For Immediate Release - December 23, 2015

AG Healey Applauds HUD’s Proposed Regulations to Combat Housing Discrimination

Letter to Department of Housing and Urban Development Notes AG’s History of Protecting Rights of Tenants and Families in Massachusetts

BOSTON – Relying on its extensive experience protecting the fair housing rights of residents in Massachusetts, Attorney General Maura Healey’s Office submitted comments to the U.S. Department of Housing and Urban Development (HUD) supporting proposed regulations designed to combat bias-motivated harassment in the housing market. 

The proposed regulations set forth the standards for harassment under the federal Fair Housing Act (FHA). They also explain that landlords and others providing housing-related services can be directly liable for their failure to take actions to remedy the discriminatory behavior of others, such as employees or other tenants.

The AG’s Office noted in its comment letter to HUD that its own enforcement work highlights that discrimination remains a pervasive problem affecting housing choices for many families. The comments represent part of the continuing efforts of the AG’s Office to combat discrimination in the housing market, including both rental housing and home ownership.

“Tenants should feel safe in their homes and live in a peaceful environment without being harassed because of who they are,” AG Healey said. “Housing discrimination remains a real challenge that limits choice for tenants and we are committed to ensuring that people are treated fairly. I support HUD’s efforts to combat discrimination, including harassment, in the housing market.”

HUD’s proposed rule consists of a number of provisions clarifying harassment and vicarious liability claims under the FHA. The AG’s Office stated its support for various of these provisions, including finding landlords and others providing housing-related services directly liable not only for their own discriminatory behavior but also for their failure to ensure prompt remediation of discrimination once informed of it. According to the AG’s letter, landlords have an obligation to ensure tenants’ rights to quiet enjoyment and generally have the right to take actions against renters and occupants who disturb the quiet enjoyment of others.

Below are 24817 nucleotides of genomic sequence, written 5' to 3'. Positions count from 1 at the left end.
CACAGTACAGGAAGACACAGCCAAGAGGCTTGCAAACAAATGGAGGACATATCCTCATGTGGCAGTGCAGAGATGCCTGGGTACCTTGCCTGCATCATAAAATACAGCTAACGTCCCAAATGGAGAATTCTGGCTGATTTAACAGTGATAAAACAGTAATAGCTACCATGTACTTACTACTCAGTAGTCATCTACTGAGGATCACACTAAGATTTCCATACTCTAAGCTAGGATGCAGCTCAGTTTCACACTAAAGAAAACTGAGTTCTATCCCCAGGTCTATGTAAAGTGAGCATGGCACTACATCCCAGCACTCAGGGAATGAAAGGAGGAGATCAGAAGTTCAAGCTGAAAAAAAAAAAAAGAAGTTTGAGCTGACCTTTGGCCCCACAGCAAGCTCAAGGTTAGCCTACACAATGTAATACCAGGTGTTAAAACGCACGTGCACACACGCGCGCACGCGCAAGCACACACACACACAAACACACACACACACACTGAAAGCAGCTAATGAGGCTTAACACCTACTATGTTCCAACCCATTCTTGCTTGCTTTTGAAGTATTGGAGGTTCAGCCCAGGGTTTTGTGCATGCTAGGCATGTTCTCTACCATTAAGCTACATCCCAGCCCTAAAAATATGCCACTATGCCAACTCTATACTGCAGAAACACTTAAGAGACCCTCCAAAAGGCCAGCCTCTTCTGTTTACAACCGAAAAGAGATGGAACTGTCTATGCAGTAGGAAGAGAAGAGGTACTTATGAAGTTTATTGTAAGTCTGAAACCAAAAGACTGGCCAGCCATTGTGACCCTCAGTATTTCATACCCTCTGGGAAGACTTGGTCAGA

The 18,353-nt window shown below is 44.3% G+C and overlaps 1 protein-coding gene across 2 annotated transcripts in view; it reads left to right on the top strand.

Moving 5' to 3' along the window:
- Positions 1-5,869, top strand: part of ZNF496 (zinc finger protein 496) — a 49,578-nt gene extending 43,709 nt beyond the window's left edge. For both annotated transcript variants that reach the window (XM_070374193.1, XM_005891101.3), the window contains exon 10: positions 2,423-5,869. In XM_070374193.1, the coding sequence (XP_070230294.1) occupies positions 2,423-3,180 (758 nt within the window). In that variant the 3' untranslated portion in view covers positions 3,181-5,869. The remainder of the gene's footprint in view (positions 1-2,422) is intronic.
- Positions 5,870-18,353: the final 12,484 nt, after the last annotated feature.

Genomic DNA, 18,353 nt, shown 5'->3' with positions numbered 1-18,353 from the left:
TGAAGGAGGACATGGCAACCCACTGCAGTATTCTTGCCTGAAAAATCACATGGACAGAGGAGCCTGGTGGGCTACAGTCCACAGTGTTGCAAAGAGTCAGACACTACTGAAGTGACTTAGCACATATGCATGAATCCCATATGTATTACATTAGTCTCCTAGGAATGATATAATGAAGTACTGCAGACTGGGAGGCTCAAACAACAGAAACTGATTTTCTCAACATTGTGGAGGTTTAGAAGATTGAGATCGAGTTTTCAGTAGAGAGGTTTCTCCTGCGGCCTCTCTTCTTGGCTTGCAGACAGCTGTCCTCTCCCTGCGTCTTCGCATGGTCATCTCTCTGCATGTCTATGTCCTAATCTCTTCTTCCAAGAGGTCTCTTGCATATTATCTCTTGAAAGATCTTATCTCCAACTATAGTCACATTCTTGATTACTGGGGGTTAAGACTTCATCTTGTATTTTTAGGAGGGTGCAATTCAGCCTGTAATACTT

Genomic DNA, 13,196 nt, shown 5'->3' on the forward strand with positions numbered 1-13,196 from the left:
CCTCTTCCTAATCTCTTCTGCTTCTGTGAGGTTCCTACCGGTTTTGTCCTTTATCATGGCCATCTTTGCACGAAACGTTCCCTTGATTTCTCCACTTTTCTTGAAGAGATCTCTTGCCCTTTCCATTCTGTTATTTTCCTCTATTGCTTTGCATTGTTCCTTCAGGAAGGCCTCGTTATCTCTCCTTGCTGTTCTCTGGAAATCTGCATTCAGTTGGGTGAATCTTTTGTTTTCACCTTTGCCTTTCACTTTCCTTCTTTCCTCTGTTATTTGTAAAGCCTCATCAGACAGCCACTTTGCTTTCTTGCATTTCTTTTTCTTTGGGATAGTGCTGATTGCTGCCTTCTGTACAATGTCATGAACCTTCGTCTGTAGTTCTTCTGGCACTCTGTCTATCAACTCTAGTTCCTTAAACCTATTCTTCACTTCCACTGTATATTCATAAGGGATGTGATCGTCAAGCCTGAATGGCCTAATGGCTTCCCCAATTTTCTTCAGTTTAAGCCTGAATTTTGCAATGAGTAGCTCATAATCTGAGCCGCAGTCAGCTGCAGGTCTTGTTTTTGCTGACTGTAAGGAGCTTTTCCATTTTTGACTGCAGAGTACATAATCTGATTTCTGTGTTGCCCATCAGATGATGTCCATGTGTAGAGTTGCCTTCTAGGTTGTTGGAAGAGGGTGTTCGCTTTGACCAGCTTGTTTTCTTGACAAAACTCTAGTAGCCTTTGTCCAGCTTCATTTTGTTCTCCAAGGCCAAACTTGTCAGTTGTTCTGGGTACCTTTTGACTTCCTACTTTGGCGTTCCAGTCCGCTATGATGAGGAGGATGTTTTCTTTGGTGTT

The AG’s Office has strong partnerships with many HUD-funded organizations throughout Massachusetts and handles many cases and complaints of housing discrimination each year. Some recent cases have included the following:

  • A settlement filed last week with the owner of a real estate business accused of refusing to lease to prospective tenants who receive rental housing assistance.
  • A settlement entered last week with a landlord over allegations that she discriminated against her tenants in Boston because of their sexual orientation and religion.
  • A settlement entered in October with the landlord of a New Bedford apartment complex for failing to take appropriate action against bias-motivated harassment by two tenants against another.
  • A lawsuit filed in September against a property owner for denying rental housing in Woburn to an individual on the basis of the source of his income.
  • A settlement filed in August with a Springfield landlord over allegations that she failed to timely grant requests for easier building access for a tenant with a disabled son.

AG Healey’s office works to ensure that the civil rights of residents of Massachusetts are protected under state and federal housing laws. Tenants in Massachusetts who feel they have been a victim of housing discrimination should contact the Civil Rights Division at (617) 727-2200 or file a civil rights complaint.

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